Photography | Cutting Objects Out in Photoshop

Not all images are created alike, which means some pictures are harder to cut out than others. This tutorial allows you to cut out more intricate things, like curly hair and feathers with Levels and smoother objects with Quick Selection.

By the end of this training you will:

  • Use Levels and layer masks to effectively remove subjects from their backgrounds
  • Use quick select tool

For the Levels section, pick 1 image to edit from Easy, Medium and Hard.

Note: The Levels method really only works well with high-contrast images. If you want to cut out, for example, a redhead curly-haired girl on a red brick background, you’d need to do some prep work beforehand. See the bottom of this training for how to do this.




do some brightening for this one first

Getting started:
Once you’ve opened your image in Photoshop, go to the “Channels” panel, next to layers. You’ll see some color options.

Here, we have red, green, and blue color channels. Go through each one, paying attention to the contrast between the subject you want to cutout and the background. For my image, the highest contrast was in the blue channel, but yours could be in the green or red. Once you’ve picked your high-contrast channel, drag it to the “plus” sign at the bottom of the panel to make a copy.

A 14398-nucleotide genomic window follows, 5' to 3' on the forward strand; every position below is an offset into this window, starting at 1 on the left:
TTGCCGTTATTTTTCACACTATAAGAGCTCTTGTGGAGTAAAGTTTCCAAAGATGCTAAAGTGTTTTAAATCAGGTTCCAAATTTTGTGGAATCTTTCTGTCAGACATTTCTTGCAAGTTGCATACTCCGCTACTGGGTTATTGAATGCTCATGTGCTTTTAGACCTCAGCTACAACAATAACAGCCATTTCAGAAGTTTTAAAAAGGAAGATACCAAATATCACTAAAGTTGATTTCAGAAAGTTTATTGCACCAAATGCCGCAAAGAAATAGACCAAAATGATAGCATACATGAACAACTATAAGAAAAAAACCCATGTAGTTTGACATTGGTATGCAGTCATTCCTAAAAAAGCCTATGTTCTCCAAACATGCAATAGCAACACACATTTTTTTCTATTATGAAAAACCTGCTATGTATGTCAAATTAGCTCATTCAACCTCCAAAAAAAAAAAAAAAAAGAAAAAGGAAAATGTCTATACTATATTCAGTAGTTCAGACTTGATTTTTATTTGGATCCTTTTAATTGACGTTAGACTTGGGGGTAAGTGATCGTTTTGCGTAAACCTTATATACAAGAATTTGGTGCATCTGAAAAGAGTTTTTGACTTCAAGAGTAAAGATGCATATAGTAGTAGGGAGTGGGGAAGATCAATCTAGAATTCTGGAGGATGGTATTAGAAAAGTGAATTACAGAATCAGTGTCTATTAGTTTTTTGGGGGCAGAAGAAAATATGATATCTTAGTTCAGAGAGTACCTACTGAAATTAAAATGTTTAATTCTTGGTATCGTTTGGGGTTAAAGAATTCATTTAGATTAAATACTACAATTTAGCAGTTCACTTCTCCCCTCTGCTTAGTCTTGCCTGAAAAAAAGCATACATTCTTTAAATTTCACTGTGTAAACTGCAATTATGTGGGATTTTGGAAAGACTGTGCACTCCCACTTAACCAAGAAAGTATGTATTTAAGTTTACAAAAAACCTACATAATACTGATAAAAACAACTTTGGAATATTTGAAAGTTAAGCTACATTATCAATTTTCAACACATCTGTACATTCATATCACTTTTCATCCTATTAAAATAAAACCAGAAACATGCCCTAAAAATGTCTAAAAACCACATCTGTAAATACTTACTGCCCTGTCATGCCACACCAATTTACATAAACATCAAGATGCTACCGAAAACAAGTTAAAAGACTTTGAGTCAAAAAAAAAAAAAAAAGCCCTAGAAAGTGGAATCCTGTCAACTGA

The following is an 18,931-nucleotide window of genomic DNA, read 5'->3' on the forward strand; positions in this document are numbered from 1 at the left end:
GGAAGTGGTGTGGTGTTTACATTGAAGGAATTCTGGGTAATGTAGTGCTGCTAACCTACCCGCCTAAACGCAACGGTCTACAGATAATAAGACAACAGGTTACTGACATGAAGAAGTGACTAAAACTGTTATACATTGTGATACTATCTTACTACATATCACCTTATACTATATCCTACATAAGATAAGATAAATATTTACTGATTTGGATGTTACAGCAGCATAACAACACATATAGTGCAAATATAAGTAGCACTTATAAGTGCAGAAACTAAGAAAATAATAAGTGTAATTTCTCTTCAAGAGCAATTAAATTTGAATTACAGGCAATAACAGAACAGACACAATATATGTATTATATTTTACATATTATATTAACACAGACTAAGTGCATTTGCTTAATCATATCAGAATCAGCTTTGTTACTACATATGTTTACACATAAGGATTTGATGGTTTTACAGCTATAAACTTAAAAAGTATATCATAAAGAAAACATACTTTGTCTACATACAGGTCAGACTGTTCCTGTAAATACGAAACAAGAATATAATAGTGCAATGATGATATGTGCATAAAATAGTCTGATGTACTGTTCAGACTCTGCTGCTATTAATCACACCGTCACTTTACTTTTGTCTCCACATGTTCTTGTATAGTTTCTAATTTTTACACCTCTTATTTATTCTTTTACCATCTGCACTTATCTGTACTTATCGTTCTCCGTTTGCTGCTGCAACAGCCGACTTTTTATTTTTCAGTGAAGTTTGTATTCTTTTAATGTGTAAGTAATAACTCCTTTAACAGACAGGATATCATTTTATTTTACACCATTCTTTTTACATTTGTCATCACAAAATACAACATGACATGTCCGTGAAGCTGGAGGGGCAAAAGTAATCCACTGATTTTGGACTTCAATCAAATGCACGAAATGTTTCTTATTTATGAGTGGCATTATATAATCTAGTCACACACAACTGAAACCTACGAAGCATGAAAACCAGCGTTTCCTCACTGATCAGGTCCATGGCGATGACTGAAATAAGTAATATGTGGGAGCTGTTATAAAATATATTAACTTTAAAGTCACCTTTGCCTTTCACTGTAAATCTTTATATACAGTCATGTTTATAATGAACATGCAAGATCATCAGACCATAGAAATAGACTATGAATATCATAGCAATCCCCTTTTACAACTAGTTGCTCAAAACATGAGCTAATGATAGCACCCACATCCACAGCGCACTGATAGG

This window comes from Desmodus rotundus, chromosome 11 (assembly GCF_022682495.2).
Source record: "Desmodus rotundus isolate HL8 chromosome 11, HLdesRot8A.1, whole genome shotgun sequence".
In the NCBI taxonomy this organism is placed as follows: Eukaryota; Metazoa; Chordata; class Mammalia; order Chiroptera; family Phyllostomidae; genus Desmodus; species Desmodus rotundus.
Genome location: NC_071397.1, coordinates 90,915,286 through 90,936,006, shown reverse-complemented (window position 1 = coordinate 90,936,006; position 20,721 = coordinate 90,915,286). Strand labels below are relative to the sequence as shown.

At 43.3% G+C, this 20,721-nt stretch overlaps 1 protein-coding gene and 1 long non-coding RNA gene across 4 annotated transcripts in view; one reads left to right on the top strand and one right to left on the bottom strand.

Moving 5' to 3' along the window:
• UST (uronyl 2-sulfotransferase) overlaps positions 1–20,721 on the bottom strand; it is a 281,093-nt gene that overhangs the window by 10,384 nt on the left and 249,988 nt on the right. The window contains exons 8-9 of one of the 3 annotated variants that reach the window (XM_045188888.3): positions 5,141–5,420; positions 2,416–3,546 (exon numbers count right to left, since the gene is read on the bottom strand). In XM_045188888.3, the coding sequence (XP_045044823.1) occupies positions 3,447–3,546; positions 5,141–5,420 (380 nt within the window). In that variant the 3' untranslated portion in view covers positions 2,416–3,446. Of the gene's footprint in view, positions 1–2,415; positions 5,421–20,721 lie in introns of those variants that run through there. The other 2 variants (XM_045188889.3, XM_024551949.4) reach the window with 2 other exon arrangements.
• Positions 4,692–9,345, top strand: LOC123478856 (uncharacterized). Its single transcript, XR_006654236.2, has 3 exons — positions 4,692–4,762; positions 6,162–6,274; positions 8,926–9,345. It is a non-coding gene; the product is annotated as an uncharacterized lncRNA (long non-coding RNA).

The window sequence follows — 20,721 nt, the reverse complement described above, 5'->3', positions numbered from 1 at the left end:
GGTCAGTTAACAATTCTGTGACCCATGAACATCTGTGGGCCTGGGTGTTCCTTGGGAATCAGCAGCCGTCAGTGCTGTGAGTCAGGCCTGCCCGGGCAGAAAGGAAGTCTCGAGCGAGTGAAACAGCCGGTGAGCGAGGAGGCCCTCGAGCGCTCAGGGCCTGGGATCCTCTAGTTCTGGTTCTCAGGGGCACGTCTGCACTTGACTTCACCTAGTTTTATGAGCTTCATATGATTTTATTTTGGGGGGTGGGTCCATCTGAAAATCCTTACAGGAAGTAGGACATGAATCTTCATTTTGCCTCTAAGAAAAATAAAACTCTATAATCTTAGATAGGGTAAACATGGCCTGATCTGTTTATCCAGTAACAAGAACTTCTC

Now, command/control + L to bring up the Levels popup. We’re going to play with the levels to get the highest contrast between the subject and its background. 

Like in the picture above, you’ll want to bring the white arrow to the left to brighten the background and the dark arrow the right to darken the subject, particularly her hair. Don’t do it too much, though, otherwise, you’ll compromise the photo and make it look too noisy. When you’re satisfied, click OK on the Levels panel.

Next, go back to the channels panel and Command/Control + Click on the thumbnail in your COPY channel. This makes a selection. 

You may notice there are some parts unselected that we need to keep, but it’s okay. We’ll fix that later. For now, go to the Layers panel and add a layer mask. 

Notice how the layer mask left the background and made our subject transparent. We don’t want that. To change this, go to Image >> Adjustments >> Invert to switch up our selection. 

Almost there. We’ve inverted the selection, but some areas are still transparent where the color is close to the color of the background. To fix this, ALT/OPTION + CLICK on the layer mask thumbnail. This brings up a negative version of the image so we can better see what’s selected and what’s not. 

Take the paintbrush tool and make it white and soft. 

This part takes a while. Paint in all the black areas you want to keep: her face, shoulders, the flowers on her shirt. I suggest you use a large brush at first, then a smaller one for the details. 

You can ALT/OPTION + CLICK on the layer mask thumbnail again to go back to the photo view to see some parts better. I did this on the shoulders a lot.